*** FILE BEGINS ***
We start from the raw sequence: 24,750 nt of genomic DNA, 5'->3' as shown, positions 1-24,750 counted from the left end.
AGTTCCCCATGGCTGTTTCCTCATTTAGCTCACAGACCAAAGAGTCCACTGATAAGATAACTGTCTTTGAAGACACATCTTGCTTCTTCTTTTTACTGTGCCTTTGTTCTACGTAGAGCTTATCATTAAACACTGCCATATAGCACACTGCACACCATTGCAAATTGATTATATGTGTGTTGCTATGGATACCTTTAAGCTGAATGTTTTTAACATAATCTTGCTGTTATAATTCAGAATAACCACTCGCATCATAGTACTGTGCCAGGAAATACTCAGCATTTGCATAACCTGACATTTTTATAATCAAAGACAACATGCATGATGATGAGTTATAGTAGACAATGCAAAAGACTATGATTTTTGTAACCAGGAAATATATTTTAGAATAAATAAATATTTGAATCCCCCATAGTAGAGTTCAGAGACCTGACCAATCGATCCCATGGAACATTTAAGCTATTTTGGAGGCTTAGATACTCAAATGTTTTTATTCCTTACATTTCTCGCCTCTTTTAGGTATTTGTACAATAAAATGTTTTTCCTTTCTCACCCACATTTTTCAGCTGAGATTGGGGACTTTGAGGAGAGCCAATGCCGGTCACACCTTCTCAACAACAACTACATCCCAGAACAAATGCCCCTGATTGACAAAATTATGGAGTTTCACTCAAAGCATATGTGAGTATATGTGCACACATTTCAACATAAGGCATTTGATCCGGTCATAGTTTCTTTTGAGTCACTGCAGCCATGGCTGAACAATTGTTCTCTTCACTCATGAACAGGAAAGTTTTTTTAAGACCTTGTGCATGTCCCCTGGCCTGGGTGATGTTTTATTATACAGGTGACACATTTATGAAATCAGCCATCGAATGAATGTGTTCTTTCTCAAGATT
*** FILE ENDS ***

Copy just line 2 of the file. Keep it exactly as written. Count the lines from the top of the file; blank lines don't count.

AGTTCCCCATGGCTGTTTCCTCATTTAGCTCACAGACCAAAGAGTCCACTGATAAGATAACTGTCTTTGAAGACACATCTTGCTTCTTCTTTTTACTGTGCCTTTGTTCTACGTAGAGCTTATCATTAAACACTGCCATATAGCACACTGCACACCATTGCAAATTGATTATATGTGTGTTGCTATGGATACCTTTAAGCTGAATGTTTTTAACATAATCTTGCTGTTATAATTCAGAATAACCACTCGCATCATAGTACTGTGCCAGGAAATACTCAGCATTTGCATAACCTGACATTTTTATAATCAAAGACAACATGCATGATGATGAGTTATAGTAGACAATGCAAAAGACTATGATTTTTGTAACCAGGAAATATATTTTAGAATAAATAAATATTTGAATCCCCCATAGTAGAGTTCAGAGACCTGACCAATCGATCCCATGGAACATTTAAGCTATTTTGGAGGCTTAGATACTCAAATGTTTTTATTCCTTACATTTCTCGCCTCTTTTAGGTATTTGTACAATAAAATGTTTTTCCTTTCTCACCCACATTTTTCAGCTGAGATTGGGGACTTTGAGGAGAGCCAATGCCGGTCACACCTTCTCAACAACAACTACATCCCAGAACAAATGCCCCTGATTGACAAAATTATGGAGTTTCACTCAAAGCATATGTGAGTATATGTGCACACATTTCAACATAAGGCATTTGATCCGGTCATAGTTTCTTTTGAGTCACTGCAGCCATGGCTGAACAATTGTTCTCTTCACTCATGAACAGGAAAGTTTTTTTAAGACCTTGTGCATGTCCCCTGGCCTGGGTGATGTTTTATTATACAGGTGACACATTTATGAAATCAGCCATCGAATGAATGTGTTCTTTCTCAAGATT